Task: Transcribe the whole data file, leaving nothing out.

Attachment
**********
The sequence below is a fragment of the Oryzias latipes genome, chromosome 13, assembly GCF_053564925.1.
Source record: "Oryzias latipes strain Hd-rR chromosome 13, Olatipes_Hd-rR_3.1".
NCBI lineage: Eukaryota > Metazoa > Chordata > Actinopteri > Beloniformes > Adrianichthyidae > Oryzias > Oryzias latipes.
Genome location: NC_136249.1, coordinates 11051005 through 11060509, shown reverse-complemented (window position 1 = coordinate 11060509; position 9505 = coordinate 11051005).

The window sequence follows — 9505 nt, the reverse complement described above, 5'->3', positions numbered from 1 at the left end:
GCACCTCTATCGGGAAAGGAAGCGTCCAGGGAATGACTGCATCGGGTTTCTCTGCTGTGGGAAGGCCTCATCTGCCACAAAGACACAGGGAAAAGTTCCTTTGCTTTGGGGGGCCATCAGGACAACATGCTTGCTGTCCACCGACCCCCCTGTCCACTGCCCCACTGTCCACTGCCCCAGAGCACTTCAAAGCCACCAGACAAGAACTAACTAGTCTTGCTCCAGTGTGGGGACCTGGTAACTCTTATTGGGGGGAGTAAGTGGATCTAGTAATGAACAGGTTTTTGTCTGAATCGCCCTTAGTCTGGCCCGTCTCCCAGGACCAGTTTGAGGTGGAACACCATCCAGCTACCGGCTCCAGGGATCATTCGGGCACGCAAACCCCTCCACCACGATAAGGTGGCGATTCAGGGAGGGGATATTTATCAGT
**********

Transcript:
The sequence below is a fragment of the Oryzias latipes genome, chromosome 13, assembly GCF_053564925.1.
Source record: "Oryzias latipes strain Hd-rR chromosome 13, Olatipes_Hd-rR_3.1".
NCBI lineage: Eukaryota > Metazoa > Chordata > Actinopteri > Beloniformes > Adrianichthyidae > Oryzias > Oryzias latipes.
Genome location: NC_136249.1, coordinates 11051005 through 11060509, shown reverse-complemented (window position 1 = coordinate 11060509; position 9505 = coordinate 11051005).

The window sequence follows — 9505 nt, the reverse complement described above, 5'->3', positions numbered from 1 at the left end:
GCACCTCTATCGGGAAAGGAAGCGTCCAGGGAATGACTGCATCGGGTTTCTCTGCTGTGGGAAGGCCTCATCTGCCACAAAGACACAGGGAAAAGTTCCTTTGCTTTGGGGGGCCATCAGGACAACATGCTTGCTGTCCACCGACCCCCCTGTCCACTGCCCCACTGTCCACTGCCCCAGAGCACTTCAAAGCCACCAGACAAGAACTAACTAGTCTTGCTCCAGTGTGGGGACCTGGTAACTCTTATTGGGGGGAGTAAGTGGATCTAGTAATGAACAGGTTTTTGTCTGAATCGCCCTTAGTCTGGCCCGTCTCCCAGGACCAGTTTGAGGTGGAACACCATCCAGCTACCGGCTCCAGGGATCATTCGGGCACGCAAACCCCTCCACCACGATAAGGTGGCGATTCAGGGAGGGGATATTTATCAGT